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What is creatine?

Creatine is a natural amino acid derivative, long used to increase performance. Very little present in the diet, this organic acid is produced by the body in the liver, pancreas and kidneys using the amino acids glycine, arginine and methionine.
Indeed, research has shown that creatine supplementation can effectively increase creatine phosphate levels by up to 30%. This would allow to achieve powerful efforts and short duration concerning bodybuilding, sprinting or interval training. But also to repeat the latter by facilitating the renewal of ATP. This means: more repetitions, from the first to the last set.

Why take creatine? 

The synthesis of creatine requires three amino acids. It is a "demanding" reaction for our body compared to other more essential functions. So when you are tired, on a diet or sick, your ability to synthesize creatine decreases. People who practice intensive sports (weight training or endurance) often have lower levels of creatine in their muscles. In contrast, strength training alone, when coupled with adequate rest and nutrition, increases creatine levels in the muscles, even without supplementation.
Moreover, when you do a traumatic workout for your muscles, the damage caused to the muscle fibers is not considered the main objective to be repaired by our body: the important thing is to take care of the energy reserves. The solution is to replenish the cell's energy as quickly as possible or to make it think that it is. Once this step is completed, protein synthesis accelerates. This role can be fulfilled by creatine. Creatine has the property of accelerating the storage of glycogen but also of accelerating the activation of the repair of muscle fibers by signaling to the muscle cell that energy is being renewed. Recovery is therefore faster. 

Effects of creatine in the short term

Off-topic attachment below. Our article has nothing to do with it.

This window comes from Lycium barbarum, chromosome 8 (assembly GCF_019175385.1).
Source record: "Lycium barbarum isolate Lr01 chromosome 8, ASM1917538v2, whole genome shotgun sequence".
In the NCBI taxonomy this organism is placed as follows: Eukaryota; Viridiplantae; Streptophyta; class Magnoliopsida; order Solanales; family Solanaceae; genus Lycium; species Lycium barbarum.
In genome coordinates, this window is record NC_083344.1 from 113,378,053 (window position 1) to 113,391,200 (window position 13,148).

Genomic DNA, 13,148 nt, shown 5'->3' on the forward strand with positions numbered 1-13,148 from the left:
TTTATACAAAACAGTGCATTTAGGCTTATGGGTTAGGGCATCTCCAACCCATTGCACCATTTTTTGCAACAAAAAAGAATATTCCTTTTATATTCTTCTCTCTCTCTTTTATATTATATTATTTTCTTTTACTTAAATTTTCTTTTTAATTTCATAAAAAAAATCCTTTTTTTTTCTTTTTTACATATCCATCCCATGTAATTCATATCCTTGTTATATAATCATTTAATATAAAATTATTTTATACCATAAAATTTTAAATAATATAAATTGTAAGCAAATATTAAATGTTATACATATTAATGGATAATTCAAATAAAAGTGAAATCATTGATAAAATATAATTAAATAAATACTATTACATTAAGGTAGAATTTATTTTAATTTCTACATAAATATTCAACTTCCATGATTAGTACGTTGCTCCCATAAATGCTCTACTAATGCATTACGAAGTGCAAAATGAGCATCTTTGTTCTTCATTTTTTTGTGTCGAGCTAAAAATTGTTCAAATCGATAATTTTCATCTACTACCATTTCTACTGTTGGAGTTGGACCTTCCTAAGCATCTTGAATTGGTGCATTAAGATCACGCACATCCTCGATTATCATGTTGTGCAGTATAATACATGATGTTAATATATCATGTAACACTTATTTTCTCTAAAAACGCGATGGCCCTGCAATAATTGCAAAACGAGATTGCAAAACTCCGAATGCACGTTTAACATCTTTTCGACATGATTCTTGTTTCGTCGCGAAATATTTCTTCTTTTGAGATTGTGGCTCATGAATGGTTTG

Creatine has the property of increasing muscle strength, but this depends on the type of effort and on the individual! According to researchers, this would be between 5 and 15%. This gain can occur in a relatively short period of time which means that it is not the increase in muscle mass that is the cause. However, creatine has shown the ability to accelerate muscle relaxation following a contraction which will allow the next contraction to be stronger. 
This gain in strength is almost always followed by a gain in body weight. This is due to intracellular water retention and not muscle mass gain. This is why taking creatine over a short period of time results in a gain in weight, then a gain in strength and finally a loss of strength and weight. The benefits observed will therefore be completely lost? Creatine is useless! Rest assured, creatine is indeed effective, but in order to measure its effectiveness, we must distinguish between its rapid effects on the one hand and its longer term effects on the other. What happens when you continue to take creatine?

 

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Long-term effects of creatine

When creatine intake is prolonged, two things will happen: the strength gain will allow you to train with heavier weights, but also to do more reps with less rest time. In the medium but especially in the long term, this will result in a gain of lean muscle mass.

At this time, other identified effects of creatine are:

  • An increase in the production of two anabolic hormones, local IGF-1 and MGF (mechanical growth factor)

  • An increase in the synthesis of glycogen in the muscles

  • An increase in the activity of muscle satellite cells (whose role is the repair and growth of muscle fibers)

  • A decrease in catabolism 

  • A decrease in the level of myostatin, a protein whose high activity blocks muscle development

These different effects will appear when creatine is coupled with physical training. Thus, creatine will provide a faster recovery and a faster gain of muscle mass. When the supplementation is maintained for a sufficiently long time, a gain in muscle mass will appear, much later than the gain related to water retention.

The various studies carried out allow us to estimate that creatine can provide a gain in lean mass (muscle) of around 1 kg per month at the most for a beginner. The exact quantification of the benefit is impossible because of the many variables: diet, age, number of years of training, etc.


 

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